The Cell Phone As Handheld Miracle

A new software standard will bring startling capabilities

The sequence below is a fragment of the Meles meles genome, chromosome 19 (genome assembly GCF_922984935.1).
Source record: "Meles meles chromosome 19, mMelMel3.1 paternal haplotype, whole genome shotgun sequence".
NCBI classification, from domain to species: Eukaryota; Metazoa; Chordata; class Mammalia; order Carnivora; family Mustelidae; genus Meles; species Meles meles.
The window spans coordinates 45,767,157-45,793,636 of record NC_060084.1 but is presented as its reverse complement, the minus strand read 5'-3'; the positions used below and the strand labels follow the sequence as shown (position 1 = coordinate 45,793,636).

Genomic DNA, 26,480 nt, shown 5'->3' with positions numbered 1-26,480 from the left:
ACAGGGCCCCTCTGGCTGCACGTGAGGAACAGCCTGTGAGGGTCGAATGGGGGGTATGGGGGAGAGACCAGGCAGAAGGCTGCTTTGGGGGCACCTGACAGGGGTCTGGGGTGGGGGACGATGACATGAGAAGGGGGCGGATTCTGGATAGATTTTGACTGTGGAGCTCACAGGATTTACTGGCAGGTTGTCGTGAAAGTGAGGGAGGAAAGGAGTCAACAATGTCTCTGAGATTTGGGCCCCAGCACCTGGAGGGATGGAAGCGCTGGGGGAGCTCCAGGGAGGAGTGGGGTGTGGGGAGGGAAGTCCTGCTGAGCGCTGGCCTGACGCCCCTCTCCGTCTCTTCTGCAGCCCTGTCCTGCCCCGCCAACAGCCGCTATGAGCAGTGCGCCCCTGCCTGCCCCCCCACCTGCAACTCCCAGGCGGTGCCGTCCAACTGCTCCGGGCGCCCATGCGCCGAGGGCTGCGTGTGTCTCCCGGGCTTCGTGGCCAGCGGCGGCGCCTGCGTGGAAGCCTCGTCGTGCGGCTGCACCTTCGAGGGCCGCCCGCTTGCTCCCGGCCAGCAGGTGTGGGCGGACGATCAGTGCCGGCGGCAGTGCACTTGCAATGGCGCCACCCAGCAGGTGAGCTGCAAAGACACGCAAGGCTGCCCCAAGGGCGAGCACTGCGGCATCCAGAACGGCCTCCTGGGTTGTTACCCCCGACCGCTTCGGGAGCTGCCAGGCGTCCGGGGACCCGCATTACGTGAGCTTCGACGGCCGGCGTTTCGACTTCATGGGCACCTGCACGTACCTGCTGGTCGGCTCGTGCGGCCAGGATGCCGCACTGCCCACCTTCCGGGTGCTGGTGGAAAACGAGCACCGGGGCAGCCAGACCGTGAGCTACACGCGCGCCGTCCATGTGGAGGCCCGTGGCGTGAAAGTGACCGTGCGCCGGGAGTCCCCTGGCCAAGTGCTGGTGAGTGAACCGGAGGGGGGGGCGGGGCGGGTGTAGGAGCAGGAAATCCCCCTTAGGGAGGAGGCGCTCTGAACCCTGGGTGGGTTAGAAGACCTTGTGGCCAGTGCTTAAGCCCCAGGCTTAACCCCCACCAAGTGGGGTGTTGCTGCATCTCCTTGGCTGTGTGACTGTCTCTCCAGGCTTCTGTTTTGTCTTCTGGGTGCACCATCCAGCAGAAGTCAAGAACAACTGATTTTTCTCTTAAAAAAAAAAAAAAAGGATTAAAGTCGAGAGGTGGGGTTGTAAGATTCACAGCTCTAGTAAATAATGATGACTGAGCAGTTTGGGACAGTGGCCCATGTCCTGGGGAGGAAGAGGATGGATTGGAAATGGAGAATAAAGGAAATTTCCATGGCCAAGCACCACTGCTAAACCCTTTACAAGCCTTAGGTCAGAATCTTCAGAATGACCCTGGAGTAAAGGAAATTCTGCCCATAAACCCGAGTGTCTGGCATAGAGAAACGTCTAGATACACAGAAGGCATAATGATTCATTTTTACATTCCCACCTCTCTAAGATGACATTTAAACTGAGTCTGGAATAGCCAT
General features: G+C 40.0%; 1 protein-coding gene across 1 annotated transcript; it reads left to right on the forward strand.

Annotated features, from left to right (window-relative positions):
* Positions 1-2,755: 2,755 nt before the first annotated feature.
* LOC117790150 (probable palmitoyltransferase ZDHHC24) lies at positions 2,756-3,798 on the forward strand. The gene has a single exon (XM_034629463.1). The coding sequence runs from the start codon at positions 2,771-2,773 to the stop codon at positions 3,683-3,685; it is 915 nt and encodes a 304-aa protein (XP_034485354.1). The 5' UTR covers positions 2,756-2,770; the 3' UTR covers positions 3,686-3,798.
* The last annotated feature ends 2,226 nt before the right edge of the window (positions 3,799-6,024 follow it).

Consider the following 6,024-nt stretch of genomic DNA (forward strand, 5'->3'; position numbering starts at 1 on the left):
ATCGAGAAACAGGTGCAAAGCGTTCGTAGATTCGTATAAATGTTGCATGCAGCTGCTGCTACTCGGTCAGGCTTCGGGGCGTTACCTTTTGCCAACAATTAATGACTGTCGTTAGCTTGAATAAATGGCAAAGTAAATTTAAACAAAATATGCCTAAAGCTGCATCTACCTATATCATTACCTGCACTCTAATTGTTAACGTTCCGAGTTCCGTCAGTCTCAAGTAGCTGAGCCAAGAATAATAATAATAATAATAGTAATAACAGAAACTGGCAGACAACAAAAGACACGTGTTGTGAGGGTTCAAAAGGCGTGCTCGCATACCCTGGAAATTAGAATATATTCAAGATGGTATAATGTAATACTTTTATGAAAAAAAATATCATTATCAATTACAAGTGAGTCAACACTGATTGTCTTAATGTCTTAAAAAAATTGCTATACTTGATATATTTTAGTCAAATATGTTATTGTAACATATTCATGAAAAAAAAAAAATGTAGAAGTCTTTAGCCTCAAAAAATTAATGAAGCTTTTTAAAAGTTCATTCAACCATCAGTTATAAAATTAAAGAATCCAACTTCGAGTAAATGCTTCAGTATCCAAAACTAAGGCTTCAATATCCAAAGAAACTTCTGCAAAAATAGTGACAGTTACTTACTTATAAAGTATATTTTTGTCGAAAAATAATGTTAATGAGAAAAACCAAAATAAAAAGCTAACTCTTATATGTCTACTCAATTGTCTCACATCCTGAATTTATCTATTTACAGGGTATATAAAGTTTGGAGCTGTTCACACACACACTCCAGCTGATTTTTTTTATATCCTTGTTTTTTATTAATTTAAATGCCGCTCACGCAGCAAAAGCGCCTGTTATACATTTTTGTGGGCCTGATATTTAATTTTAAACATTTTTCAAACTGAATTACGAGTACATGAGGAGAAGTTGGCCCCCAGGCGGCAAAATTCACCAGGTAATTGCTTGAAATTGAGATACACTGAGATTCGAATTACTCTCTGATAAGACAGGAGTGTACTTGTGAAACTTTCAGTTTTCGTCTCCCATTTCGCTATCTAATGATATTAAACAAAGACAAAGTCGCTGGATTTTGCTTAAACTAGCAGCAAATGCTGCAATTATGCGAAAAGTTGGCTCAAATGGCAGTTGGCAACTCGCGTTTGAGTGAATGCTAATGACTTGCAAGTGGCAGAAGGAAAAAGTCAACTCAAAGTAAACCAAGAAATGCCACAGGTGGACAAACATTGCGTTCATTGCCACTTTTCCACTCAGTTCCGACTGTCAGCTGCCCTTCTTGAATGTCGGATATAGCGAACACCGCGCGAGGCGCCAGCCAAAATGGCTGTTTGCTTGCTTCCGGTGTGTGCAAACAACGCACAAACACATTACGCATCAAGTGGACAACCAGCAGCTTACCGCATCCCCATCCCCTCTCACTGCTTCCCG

The London-Paris train emerges from the Chunnel into daylight. As if on cue, scores of executives reach for their cellular phones and get back to work. Although Europe lags behind the U.S. in much of the digital realm, it's far ahead in digital cellular telephony. Practically all Europeans are hooked to the same digital system, known as GSM, which sounds clearer and travels better than old-style analog technology. It also can shuttle data to and from the rest of the digital world, including the Internet. Betting on this common technology early this decade was what pushed Sweden's L.M. Ericsson and Finland's Nokia Corp. to fabulous growth in mobile phones. Meanwhile, Motorola Inc.'s gamble on analog cell phones led the U.S. standard-bearer into its late-1990s slump.

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